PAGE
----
It seems simple-you want your new flooring to last, look great in your home, and require little maintenance. But as you start shopping, you soon discover there are a lot of considerations and choices when it comes to choosing a hardwood floor. Plus, you learn there are different types of wood flooring to meet your needs.

Many hybrid flooring options look like real hardwood but consist of artificial materials rather than natural wood. This has created a lot of confusion around what’s available—and what’s possible. This has even led some to believe that “engineered” hardwood is fake.

We’re going to debunk this myth for you. To remove that stigma, we’ve provided an overview of the different types of wood flooring and how engineered hardwood flooring fits into the picture.

Solid Wood Flooring

Let’s start with solid wood flooring.You guessed it; it’s made from solid wood throughout its composition.Wood is a natural substance and has pores that will expand and contract with humidity and temperature changes.It’s difficult to install wood planks in solid wood that are over four inches wide because the expansion and contraction will cause gapping and“cupping” when the seasons change. The wider the wood, the more expanding and contracting you can expect. That’s where engineered hardwood is highly beneficial.

Engineered Hardwood Flooring

Engineered is just a term to describe the construction of specific hardwood flooring. All engineered hardwood features a real hardwood face, but there are differences in the materials used underneath the plank for the other layers.

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Rather than milling a solid piece, usually 3/4” thick and containing a tongue and groove milled into the sides for installation, engineered wood is made from alternating layers of thinner slices of hardwood to achieve a dimensionally stable and more durable plank. This balances the forces of expansion and contraction to create a stable plank, even as humidity and temperature change.

After assembling the layers, the planks are milled and produced in varying widths without sacrificing that stability. As longer and wider planks are becoming more popular, the sale of engineered hardwood flooring has exceeded solid wood in recent years.

Types o f Engineered Hardwood Floors

● All - Wood Veneer Hardwood Floors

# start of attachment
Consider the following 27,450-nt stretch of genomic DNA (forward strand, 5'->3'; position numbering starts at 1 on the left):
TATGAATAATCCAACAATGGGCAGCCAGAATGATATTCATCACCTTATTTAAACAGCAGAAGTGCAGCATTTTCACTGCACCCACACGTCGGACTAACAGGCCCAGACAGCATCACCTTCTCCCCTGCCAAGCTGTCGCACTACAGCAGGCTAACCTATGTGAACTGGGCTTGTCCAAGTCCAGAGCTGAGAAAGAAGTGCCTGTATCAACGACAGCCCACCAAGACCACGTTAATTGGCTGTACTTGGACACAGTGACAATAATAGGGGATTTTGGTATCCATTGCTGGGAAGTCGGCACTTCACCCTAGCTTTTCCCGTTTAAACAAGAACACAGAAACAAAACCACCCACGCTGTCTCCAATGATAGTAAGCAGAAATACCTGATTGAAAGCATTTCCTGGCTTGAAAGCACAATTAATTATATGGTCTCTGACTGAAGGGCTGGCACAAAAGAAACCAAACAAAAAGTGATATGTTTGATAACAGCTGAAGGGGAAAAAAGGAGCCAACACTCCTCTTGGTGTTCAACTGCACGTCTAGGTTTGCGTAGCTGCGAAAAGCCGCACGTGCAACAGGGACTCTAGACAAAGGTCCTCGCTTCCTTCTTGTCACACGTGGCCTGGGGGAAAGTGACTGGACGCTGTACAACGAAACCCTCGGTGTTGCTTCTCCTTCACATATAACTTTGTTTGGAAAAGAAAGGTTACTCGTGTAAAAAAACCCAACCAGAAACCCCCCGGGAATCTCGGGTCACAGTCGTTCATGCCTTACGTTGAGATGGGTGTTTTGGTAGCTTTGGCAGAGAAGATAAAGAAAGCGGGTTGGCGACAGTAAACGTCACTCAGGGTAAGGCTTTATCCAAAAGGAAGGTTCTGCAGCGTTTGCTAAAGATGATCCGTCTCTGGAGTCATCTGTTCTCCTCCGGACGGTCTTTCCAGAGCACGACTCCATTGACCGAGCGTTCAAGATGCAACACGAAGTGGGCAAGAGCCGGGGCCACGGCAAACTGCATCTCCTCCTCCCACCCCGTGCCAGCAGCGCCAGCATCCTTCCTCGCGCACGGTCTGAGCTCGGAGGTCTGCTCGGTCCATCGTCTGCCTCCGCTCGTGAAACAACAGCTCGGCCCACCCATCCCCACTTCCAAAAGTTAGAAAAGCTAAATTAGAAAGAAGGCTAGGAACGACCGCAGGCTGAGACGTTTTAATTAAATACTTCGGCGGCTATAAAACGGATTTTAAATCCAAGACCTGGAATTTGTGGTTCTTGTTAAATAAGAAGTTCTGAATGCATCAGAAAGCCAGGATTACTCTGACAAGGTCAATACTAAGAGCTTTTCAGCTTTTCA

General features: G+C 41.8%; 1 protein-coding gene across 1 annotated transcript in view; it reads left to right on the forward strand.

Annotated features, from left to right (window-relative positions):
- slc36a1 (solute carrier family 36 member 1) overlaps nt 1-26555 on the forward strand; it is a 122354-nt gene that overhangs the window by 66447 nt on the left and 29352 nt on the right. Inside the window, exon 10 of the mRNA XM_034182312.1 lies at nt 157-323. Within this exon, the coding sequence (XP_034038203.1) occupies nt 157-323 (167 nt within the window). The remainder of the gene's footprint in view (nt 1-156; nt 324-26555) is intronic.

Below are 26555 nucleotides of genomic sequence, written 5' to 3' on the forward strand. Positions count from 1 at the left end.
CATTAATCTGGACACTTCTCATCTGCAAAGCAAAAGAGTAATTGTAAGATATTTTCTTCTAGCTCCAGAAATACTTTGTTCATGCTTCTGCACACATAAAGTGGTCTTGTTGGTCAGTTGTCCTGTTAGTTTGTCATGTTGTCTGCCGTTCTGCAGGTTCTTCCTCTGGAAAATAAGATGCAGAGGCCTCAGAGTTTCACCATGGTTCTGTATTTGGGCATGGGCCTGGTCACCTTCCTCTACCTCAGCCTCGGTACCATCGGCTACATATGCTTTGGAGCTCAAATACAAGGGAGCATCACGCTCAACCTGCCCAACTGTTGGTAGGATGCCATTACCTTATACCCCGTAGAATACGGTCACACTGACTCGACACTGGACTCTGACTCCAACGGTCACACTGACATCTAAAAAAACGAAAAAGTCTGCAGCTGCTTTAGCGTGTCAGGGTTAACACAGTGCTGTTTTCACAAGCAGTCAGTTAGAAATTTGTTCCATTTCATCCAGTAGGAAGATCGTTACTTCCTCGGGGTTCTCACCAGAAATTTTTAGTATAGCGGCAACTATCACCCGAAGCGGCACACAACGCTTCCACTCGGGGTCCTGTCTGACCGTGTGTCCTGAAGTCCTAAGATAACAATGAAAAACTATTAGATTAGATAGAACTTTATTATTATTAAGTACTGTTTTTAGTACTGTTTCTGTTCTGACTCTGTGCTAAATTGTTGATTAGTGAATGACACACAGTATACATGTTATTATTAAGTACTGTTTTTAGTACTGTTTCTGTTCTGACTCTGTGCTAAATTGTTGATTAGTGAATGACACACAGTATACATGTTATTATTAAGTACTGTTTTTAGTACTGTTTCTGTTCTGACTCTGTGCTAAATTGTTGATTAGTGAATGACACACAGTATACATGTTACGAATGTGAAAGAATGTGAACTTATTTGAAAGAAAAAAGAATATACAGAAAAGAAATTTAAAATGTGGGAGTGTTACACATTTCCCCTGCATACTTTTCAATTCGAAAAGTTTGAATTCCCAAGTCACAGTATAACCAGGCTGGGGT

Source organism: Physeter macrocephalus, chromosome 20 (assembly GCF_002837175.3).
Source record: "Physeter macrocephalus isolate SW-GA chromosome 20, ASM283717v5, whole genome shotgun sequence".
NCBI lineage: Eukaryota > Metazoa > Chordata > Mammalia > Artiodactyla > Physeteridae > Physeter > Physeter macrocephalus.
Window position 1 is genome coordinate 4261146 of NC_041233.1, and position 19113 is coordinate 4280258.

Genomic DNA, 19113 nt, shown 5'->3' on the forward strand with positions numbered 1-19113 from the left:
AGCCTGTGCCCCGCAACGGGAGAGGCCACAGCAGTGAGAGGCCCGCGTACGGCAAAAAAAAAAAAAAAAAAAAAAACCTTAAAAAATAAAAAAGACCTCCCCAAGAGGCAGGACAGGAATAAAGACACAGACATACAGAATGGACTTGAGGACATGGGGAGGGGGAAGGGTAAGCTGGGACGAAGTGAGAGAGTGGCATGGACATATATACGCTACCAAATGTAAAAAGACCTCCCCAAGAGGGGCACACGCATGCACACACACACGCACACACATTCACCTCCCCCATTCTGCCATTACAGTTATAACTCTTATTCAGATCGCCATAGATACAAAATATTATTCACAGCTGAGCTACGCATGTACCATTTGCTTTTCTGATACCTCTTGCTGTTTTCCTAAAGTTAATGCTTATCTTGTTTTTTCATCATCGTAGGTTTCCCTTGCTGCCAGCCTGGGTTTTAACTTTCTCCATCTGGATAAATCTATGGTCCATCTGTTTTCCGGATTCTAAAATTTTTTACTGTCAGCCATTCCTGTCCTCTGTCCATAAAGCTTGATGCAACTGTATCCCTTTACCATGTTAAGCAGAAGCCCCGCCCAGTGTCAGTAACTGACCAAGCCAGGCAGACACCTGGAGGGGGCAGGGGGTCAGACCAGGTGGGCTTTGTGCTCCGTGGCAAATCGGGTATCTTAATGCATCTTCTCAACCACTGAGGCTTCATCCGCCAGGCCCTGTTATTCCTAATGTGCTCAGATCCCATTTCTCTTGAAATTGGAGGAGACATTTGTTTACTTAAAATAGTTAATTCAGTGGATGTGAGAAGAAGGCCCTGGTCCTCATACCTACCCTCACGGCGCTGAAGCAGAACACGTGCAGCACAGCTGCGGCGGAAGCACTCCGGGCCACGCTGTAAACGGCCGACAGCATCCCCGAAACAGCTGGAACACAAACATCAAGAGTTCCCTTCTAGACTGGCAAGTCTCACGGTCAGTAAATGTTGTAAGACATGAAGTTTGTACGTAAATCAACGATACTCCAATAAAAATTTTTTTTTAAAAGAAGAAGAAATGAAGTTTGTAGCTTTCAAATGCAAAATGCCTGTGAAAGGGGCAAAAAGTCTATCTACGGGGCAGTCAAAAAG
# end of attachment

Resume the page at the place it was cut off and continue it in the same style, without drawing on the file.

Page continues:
Veneer—meaning sheet—is one popular type of all-wood hardwood. Wood veneer is made by either rotary peeling or by slicing the sheet out of a log. You get a rotary-peeled surface through a process of pressing a knife blade against the length of the log and spinning it so that the sheets come off like a roll of paper towels.Sliced veneer is cut down the log horizontally and can be cut in thicker faces and typically has more linear grain than rotary veneer. The other layers underneath in an all-wood construction would be rotary because it is less expensive due to the higher yield per log. This still equates to a 100% real wood plank.

● Hybrid Plank Flooring

Hybrid plank flooring, featuring a composite core with a real wood face, is becoming more popular. It offers a combination of the best parts of both hardwood and laminate.You ideally always want a solid wood face layer because the visual is natural and random, but laminate flooring contains a core material that is made from high-density fiberboard (a wood composite). As long as the core is of high quality, the indentation resistance usually increases in the flooring, and the dimensional stability is the same as veneer-core hardwood.

Flooring with Wood Looks

Wood is such a popular look that other types of non-wood flooring try to replicate it. Laminate, LVT, and WPC or rigid core flooring is often made to look like wood but use a printed visual with a repeating pattern. Ceramic tile is also offered in wood looks.No doubt, wood is a very popular visual, but just because something says it has a wood look doesn’t mean it’s the real deal. And just because it says it’s engineered doesn’t mean it isn’t 100% real hardwood.

Made in America

At Hearthwood, all of our products are 100% real hardwood and “Made in the USA.”Our leaders have taken extra care to provide clients with durable, beautiful,American-made flooring at a time when most are manufactured overseas.Not only is our mill factory located in Tennessee, but the wood used in all our flooring is sustainably harvested from trees right here in America. When you buy Hearthwood water resistant wood flooring, you know you are purchasing an all-American product.

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